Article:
"If you wish good advice, consult an old man
با سلام خدمت شما عزیزان!
ممنون که به جامعه ی مجازی زبان تشریف اوردید!
این جامعه ی مدرن با خدماتی از قبیل دانلود کتاب های الکترونیکی و اصطلاح های عامیانه انگلیسی و همینطور مطالب زیبا و پند اموز به همراه شعر های جذاب انگلیسی و متون کاملا انگلیسی به همراه متون دو زبانه (انگلیسی به همراه ترجمه به فارسی) و... محیطی کاملا اموزشی را برای علاقه مندان به این زبان بین المللی فراهم آورده است.
اکنون به خود می بالیم و افتخار می کنیم که تونستیم محیطی آموزشی ولی جذاب را فراهم آوریم تا شما عزیزان ضمن مدرنیزه کردن احساسات و رفتارتان با کمک گرفتن از زبان انگلیسی ، زبان انگلیسی را به عنوان زبان دوم به خود بشناسانید!
به امید اینکه با نقطه نظراتتان و همینطور از همه مهمتر انتقادات و پیشنهادات خود مارا در بهبود این جامعه ی مدرن یاری فرمایید!
مدیر وبلاگ : موسسه زبان و پیش دبستانی پرهام
Word stress is your magic key to understanding spoken English. Native speakers of English use word stress naturally. Word stress is so natural for them that they don't even know they use it. Non-native speakers who speak English to native speakers without using word stress, encounter two problems:
In this lesson we look at the most important aspects of word stress, followed by a short quiz to check your understanding:
Word Stress in English - short guide
To understand word stress, it helps to understand syllables.
Notice that (with a few rare exceptions) every syllable contains at least one vowel (a, e, i, o or u) or vowel sound.
In English, we do not say each syllable with the same force or strength. In one word, we accentuate ONE syllable. We say one syllable very loudly (big, strong, important) and all the other syllables very quietly.
Let's take 3 words: photograph, photographer and photographic. Do they sound the same when spoken? No. Because we accentuate (stress) ONE syllable in each word. And it is not always the same syllable. So the shape of each word is different.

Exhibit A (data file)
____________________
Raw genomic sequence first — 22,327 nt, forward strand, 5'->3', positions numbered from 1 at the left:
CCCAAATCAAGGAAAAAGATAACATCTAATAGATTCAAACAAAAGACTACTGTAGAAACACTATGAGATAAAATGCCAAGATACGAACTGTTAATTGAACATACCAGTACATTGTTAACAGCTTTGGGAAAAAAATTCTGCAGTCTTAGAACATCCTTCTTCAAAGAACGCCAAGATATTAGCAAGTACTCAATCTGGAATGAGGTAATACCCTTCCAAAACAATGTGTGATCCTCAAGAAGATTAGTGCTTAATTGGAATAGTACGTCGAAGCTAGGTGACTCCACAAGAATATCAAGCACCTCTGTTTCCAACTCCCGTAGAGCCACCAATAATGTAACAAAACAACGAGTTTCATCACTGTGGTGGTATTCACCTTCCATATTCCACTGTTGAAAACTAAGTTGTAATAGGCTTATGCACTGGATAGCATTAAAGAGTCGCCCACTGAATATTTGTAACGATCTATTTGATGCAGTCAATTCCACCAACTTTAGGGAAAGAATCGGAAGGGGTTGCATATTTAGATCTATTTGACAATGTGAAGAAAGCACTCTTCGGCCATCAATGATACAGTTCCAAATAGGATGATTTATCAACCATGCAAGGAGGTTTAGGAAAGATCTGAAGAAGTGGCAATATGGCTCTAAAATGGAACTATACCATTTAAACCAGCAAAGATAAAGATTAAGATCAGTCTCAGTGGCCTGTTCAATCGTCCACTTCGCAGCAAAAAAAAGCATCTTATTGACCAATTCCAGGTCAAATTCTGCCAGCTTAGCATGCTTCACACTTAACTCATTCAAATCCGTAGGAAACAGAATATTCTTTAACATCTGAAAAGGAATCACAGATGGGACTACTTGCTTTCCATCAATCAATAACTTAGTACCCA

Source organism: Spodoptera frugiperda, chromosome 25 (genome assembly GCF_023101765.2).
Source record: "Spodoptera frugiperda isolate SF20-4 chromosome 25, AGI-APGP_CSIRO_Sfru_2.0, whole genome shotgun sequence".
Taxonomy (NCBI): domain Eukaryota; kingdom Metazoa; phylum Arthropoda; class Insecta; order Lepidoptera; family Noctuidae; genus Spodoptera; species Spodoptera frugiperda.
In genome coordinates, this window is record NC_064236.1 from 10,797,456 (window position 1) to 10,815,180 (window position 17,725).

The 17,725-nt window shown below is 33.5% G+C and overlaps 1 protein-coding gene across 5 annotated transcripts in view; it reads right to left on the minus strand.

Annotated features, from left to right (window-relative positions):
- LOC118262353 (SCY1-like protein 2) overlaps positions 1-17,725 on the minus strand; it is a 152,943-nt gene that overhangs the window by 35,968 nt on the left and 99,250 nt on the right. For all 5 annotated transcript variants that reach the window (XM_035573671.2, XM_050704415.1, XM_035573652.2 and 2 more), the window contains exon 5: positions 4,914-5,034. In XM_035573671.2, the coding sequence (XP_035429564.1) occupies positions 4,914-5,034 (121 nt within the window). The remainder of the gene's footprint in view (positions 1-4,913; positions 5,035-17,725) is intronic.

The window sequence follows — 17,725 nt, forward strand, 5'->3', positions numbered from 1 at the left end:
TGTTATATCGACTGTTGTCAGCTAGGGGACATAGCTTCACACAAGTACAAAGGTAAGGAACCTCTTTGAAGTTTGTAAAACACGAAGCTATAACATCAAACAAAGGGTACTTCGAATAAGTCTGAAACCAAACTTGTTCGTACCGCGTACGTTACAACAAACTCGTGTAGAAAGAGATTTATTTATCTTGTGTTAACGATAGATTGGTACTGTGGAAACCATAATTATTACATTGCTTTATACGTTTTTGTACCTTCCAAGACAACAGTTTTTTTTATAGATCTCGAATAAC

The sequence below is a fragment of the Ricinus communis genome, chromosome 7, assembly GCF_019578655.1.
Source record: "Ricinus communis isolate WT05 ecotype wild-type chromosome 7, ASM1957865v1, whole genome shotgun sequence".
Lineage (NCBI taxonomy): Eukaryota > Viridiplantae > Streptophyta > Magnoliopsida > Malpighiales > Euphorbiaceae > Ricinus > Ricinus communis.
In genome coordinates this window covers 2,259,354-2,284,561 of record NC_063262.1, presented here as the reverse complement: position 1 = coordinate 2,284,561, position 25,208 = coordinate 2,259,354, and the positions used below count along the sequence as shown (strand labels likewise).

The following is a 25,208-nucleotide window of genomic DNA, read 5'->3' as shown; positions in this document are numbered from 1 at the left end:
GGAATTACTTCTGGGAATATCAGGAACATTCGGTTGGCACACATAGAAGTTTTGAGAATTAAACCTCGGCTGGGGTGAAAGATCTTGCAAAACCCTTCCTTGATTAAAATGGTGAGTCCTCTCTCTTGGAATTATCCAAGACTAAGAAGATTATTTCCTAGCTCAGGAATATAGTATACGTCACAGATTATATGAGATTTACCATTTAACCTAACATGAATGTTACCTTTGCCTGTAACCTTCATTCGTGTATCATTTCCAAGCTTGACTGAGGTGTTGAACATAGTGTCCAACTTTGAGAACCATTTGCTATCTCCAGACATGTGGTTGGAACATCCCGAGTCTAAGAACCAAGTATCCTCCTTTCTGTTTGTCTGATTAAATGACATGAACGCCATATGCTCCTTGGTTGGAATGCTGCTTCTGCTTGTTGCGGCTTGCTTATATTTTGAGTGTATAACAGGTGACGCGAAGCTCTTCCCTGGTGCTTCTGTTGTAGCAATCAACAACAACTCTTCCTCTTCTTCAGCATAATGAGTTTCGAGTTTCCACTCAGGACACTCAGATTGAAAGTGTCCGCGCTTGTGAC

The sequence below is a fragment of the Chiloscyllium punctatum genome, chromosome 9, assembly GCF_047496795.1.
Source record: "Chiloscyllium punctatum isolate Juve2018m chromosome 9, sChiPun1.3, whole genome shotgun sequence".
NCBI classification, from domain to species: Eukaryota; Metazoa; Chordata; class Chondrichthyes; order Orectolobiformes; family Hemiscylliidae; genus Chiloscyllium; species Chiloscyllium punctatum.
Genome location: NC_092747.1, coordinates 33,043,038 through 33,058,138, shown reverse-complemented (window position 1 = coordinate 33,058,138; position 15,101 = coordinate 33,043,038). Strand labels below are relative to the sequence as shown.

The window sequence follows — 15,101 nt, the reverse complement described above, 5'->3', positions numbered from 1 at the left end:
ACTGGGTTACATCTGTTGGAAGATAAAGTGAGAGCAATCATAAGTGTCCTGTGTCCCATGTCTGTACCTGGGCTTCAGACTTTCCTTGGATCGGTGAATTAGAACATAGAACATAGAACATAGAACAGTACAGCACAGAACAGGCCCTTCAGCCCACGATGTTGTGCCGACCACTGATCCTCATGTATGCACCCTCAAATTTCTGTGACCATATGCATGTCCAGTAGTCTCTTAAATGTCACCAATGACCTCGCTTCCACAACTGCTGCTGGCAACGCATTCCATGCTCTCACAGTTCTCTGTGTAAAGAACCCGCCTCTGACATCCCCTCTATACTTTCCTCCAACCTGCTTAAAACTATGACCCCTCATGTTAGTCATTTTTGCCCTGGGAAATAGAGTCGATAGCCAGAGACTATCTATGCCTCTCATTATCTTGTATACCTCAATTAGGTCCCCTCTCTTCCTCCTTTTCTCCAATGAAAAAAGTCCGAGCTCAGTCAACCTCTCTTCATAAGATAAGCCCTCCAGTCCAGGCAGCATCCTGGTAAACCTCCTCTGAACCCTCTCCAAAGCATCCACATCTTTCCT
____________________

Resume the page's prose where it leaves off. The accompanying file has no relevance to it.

This happens in ALL words with 2 or more syllables: TEACHer, JaPAN, CHINa, aBOVE, converSAtion, INteresting, imPORtant, deMAND, etCETera, etCETera, etCETera
The syllables that are not stressed are ‘weak’ or ‘small’ or ‘quiet’. Native speakers of English listen for the STRESSED syllables, not the weak syllables. If you use word stress in your speech, you will instantly and automatically improve your pronunciation and your comprehension.
Try to hear the stress in individual words each time you listen to English - on the radio, or in films for example. Your first step is to HEAR and recognise it. After that, you can USE it!
There are two very important rules about word stress:
Word stress is not used in all languages. Some languages, Japanese or French for example, pronounce each syllable with eq-ual em-pha-sis.
Other languages, English for example, use word stress.
Word stress is not an optional extra that you can add to the English language if you want. It is part of the language! English speakers use word stress to communicate rapidly and accurately, even in difficult conditions. If, for example, you do not hear a word clearly, you can still understand the word because of the position of the stress.
Think again about the two words photograph and photographer. Now imagine that you are speaking to somebody by telephone over a very bad line. You cannot hear clearly. In fact, you hear only the first two syllables of one of these words, photo... Which word is it, photograph or photographer? Of course, with word stress you will know immediately which word it is because in reality you will hear either PHOto... or phoTO... So without hearing the whole word, you probably know what the word is ( PHOto...graph or phoTO...grapher). It's magic! (Of course, you also have the 'context' of your conversation to help you.)
This is a simple example of how word stress helps us understand English. There are many, many other examples, because we use word stress all the time, without thinking about it.
There are some rules about which syllable to stress. But...the rules are rather complicated! Probably the best way to learn is from experience. Listen carefully to spoken English and try to develop a feeling for the "music" of the language.
When you learn a new word, you should also learn its stress pattern. If you keep a vocabulary book, make a note to show which syllable is stressed. If you do not know, you can look in a dictionary. All dictionaries give the phonetic spelling of a word. This is where they show which syllable is stressed, usually with an apostrophe (') just before or just after the stressed syllable. (The notes at the front of the dictionary will explain the system used.) Look at (and listen to) this example for the word plastic. There are 2 syllables. Syllable #1 is stressed.
There are two very simple rules about word stress:
Here are some more, rather complicated, rules that can help you understand where to put the stress. But do not rely on them too much, because there are many exceptions. It is better to try to "feel" the music of the language and to add the stress naturally.
1 Stress on first syllable
2 Stress on last syllable
3 Stress on penultimate syllable (penultimate = second from end)
4 Stress on ante-penultimate syllable (ante-penultimate = third from end)
5 Compound words (words with two parts)